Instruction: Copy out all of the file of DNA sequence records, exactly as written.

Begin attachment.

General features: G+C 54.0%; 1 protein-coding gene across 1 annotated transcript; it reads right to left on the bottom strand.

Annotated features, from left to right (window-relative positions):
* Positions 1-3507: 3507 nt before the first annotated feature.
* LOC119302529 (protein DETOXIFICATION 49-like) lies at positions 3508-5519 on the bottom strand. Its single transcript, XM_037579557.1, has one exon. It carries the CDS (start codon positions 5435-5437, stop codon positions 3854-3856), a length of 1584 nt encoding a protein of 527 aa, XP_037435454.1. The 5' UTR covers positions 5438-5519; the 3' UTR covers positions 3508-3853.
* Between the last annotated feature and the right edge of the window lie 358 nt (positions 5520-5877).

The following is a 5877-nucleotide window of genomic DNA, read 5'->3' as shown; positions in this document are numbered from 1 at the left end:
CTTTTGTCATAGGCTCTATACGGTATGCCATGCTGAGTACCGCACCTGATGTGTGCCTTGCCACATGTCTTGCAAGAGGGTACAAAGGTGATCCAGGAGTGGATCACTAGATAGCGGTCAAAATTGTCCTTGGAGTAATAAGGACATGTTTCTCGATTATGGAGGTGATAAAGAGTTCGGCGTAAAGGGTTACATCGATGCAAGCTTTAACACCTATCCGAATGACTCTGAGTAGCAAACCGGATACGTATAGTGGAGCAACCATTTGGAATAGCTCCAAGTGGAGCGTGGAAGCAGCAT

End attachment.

General features: G+C 54.0%; 1 protein-coding gene across 1 annotated transcript; it reads right to left on the bottom strand.

Annotated features, from left to right (window-relative positions):
* Positions 1-3507: 3507 nt before the first annotated feature.
* LOC119302529 (protein DETOXIFICATION 49-like) lies at positions 3508-5519 on the bottom strand. Its single transcript, XM_037579557.1, has one exon. It carries the CDS (start codon positions 5435-5437, stop codon positions 3854-3856), a length of 1584 nt encoding a protein of 527 aa, XP_037435454.1. The 5' UTR covers positions 5438-5519; the 3' UTR covers positions 3508-3853.
* Between the last annotated feature and the right edge of the window lie 358 nt (positions 5520-5877).

The following is a 5877-nucleotide window of genomic DNA, read 5'->3' as shown; positions in this document are numbered from 1 at the left end:
CTTTTGTCATAGGCTCTATACGGTATGCCATGCTGAGTACCGCACCTGATGTGTGCCTTGCCACATGTCTTGCAAGAGGGTACAAAGGTGATCCAGGAGTGGATCACTAGATAGCGGTCAAAATTGTCCTTGGAGTAATAAGGACATGTTTCTCGATTATGGAGGTGATAAAGAGTTCGGCGTAAAGGGTTACATCGATGCAAGCTTTAACACCTATCCGAATGACTCTGAGTAGCAAACCGGATACGTATAGTGGAGCAACCATTTGGAATAGCTCCAAGTGGAGCGTGGAAGCAGCAT